March 18, 2015
If someone were to tell you that God already knew whether you would go to heaven or hell before you were even born, in fact He knew it before He formed the universe, your reaction may be one of saying “Well, that’s not fair, I should get to choose.” You might also say that “If God already knows what’s going to happen, then we are just robots going about the things that God has already determined for us.”
Predestination and election are two biblical concepts that have divided theologians, churches, and religions, for centuries. How God can be sovereign with an unstoppable will, and man can have a free will is simply beyond our capacity to understand. For it is a concept difficult for man to accept that everything that God planned from the dawn of time has happened, is happening, and will happen. There have been no changes and no surprises. There are no emergency meetings in heaven between the Holy Trinity to react to something man has done. Man can try as hard as he wants, but nothing that man has done, is doing, or will do, can change the purposes, the plan, or the will of God. If man could, then man would be sovereign and not God.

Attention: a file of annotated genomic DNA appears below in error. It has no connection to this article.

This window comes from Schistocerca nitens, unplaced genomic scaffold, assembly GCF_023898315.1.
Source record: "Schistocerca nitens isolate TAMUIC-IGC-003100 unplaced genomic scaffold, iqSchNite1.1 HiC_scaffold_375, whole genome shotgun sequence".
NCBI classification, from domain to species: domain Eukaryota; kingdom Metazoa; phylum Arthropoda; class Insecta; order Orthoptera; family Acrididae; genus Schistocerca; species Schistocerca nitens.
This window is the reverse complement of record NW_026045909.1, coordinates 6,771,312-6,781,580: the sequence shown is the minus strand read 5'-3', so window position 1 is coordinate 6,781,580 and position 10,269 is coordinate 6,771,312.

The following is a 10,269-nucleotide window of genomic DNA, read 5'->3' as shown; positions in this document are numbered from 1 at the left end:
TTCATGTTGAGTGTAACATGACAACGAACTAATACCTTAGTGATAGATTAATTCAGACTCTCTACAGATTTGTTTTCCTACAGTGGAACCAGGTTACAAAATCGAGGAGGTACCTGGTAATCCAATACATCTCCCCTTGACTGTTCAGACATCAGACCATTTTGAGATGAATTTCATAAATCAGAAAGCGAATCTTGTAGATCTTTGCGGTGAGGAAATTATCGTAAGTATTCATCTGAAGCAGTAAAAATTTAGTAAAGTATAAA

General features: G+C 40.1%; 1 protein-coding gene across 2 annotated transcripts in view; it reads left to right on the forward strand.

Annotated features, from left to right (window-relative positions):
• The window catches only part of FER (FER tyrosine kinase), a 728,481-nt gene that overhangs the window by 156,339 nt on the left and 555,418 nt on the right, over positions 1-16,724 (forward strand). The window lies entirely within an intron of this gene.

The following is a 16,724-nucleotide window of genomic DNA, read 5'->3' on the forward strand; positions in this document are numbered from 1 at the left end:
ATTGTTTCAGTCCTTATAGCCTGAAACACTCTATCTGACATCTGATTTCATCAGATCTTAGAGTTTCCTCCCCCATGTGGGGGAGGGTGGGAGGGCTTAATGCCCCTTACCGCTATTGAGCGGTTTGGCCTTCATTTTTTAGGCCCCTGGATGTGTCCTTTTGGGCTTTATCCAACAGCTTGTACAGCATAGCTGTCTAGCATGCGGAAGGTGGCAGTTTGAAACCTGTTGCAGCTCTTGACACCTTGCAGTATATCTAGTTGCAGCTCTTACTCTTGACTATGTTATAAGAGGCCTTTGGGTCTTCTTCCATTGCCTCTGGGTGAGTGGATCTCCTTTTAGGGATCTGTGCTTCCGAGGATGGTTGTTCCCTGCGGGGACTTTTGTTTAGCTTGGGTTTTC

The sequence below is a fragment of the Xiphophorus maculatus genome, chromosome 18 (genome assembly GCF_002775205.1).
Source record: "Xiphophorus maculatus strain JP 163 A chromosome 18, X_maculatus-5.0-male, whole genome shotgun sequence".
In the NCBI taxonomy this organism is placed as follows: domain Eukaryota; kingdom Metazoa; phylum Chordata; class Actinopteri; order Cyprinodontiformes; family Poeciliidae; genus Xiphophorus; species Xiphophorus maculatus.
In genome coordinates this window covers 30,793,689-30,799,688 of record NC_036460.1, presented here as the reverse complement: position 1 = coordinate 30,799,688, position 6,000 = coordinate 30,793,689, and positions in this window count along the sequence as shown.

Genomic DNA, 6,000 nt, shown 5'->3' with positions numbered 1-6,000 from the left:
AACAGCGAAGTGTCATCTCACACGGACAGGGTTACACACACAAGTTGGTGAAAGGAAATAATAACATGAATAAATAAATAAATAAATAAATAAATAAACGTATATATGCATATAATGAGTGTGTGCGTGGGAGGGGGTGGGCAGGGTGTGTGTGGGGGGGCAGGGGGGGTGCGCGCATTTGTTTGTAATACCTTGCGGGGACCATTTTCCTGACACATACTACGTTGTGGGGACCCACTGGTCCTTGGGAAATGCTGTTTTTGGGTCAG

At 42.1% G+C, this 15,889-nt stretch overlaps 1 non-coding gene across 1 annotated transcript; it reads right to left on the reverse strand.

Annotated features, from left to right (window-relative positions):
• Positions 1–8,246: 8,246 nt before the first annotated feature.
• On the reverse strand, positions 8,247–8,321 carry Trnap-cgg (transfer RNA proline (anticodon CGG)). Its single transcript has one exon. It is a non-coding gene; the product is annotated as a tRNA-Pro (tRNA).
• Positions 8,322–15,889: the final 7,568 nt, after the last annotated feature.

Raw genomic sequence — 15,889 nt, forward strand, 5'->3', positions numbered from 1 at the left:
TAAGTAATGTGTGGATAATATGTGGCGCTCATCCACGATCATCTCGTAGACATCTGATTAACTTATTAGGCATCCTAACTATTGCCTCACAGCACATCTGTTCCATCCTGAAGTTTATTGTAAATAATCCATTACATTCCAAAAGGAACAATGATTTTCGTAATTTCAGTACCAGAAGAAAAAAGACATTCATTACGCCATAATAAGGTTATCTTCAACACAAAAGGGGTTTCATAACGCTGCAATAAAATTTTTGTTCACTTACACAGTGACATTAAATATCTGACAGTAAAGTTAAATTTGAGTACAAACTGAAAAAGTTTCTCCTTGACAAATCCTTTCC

Predestination is the biblical teaching that declares the sovereignty of God over man in such a way that the freedom of the human will is also preserved. It is only when we accept this truth that we can begin to completely surrender our lives to God.
Yet, it is important to emphasize that God's predestination of human events does not eliminate human choice. We cannot bypass verses such as:
13 For whosoever shall call upon the name of the Lord shall be saved.
A simple key to the concepts of predestination and election is that if you want to be a member of the called ones, or the elect, then accept God’s calling to be one of the whosoever ones that call upon the name of the Lord. It really is that simple.
Listen to this podcast to learn what Paul really means when he tells us:
28 And we know that all things work together for good to them that love God, to them who are the called according to his purpose.